Starting the season with four games at Coors Field was akin to charging into a ‘Wipeout’ course, bouncing off giant rubber balls, dodging swinging foam arms and running up tilting walls.
The Dodgers made it to the other side safely, taking three of the four games after Julio Urias pitched seven scoreless innings in a 4-2 victory Sunday afternoon.
But that didn’t mean the off-kilter characteristics of a series featuring stray cats, inside-the-park homers and outside-the-park singles completely changed. The Dodgers had 47 hits in the series — but only one in the first six innings Sunday, making a meal out of a plant-based substitute (nine walks). They scored three times in the first inning without a hit, putting only two balls in play.
“There’s always relief when you get out of Coors,” Dodgers manager Dave Roberts admitted. “I think that our guys do a good job embracing the schedule and coming in here as part of the schedule. But it’s certainly taxing, I think, physically and mentally on the players — myself (chuckled). But it was exciting baseball, all the way around and ultimately to win three of four here was a good start for our season.”
Urias was the calm in the Coors storm. He breezed through the Rockies’ lineup in dominant fashion, allowing just four baserunners (three hits and a walk) in seven scoreless innings. It was the first time as a professional Urias has completed seven innings in a game.
“I felt really really good about everything. The pitches were all working well today,” Urias said through an interpreter. “Everything was going the way that I wanted them to be, especially in a place like this, like Colorado, that obviously gives everybody a really tough time. So I was really happy and pleased with all my pitches today.”
One pitch, in particular, stood out — Urias’ changeup. Rockies hitters saw the change 24 times and made 11 outs on the pitch, including four strikeouts.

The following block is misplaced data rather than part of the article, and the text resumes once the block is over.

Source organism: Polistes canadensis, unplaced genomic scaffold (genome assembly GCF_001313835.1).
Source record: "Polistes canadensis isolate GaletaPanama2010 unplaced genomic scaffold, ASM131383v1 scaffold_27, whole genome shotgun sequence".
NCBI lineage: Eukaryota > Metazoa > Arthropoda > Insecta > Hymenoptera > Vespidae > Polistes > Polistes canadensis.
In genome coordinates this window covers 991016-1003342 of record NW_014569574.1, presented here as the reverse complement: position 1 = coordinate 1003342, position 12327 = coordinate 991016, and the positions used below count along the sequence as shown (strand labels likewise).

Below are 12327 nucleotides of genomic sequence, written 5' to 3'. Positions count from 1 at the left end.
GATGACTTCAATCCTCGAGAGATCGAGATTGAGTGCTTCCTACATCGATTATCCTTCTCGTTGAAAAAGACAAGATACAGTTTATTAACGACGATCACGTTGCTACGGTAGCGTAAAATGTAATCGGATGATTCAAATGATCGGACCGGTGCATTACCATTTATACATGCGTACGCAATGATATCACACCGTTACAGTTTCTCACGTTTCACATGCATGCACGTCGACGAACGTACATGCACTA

“He attacked the zone,” Dodgers catcher Will Smith said. “He was going after them with his heater. His changeup was filthy today. That’s the best I’ve ever seen his changeup.”
Urias retired the first eight hitters he faced before giving up a single to Rockies starter Austin Gomber. He retired the next nine in a row before the Rockies had another baserunner and threw just 79 pitches to get one batter into the eighth inning, missing the strike zone only 20 times.
“The changeup was plus. The fastball was dynamic,” Roberts said. “All the way around, fantastic.”
Gomber, meanwhile, was much more effective as a hitter than he was as a pitcher.
The only major-leaguer acquired from the St. Louis Cardinals in the Rockies’ trade of Nolan Arenado this offseason, Gomber was all over the place in his first inning. He walked four (including Chris Taylor with the bases loaded), threw a run-scoring wild pitch and made a throwing error on what could have been a double play. A double play on a sacrifice fly helped him escape without more damage than the Dodgers’ three runs.
Gomber was gone after three innings and seven walks. In the four-game series, the Rockies’ starting pitchers threw 317 pitches to record a total of 46 outs, no doubt an omen of things to come both for National League pitchers facing the Dodgers’ lineup — and followers of another pitching-challenged Rockies team.
The Dodgers sat on their 3-0 lead until the eighth inning when Smith connected on their first drama-free home run of the season, a fly ball inside the left-field foul pole that covered 438 feet without incident.
That was enough even with the obligatory late-game jitters at Coors Field. Garrett Hampson doubled in two runs off Dodgers reliever Jimmy Nelson in the eighth before Corey Knebel closed it out in the ninth (with Kenley Jansen unavailable). It was Knebel’s first save since 2018, before he underwent Tommy John surgery.
“There’s a few guys I see taking down saves,” Roberts said when asked about Knebel’s status as a closer alternative. “I think when Kenley is down, to feel you can trust some other guys in the ‘pen to finish a game, I think that’s really important. Yeah, he’s in the mix.”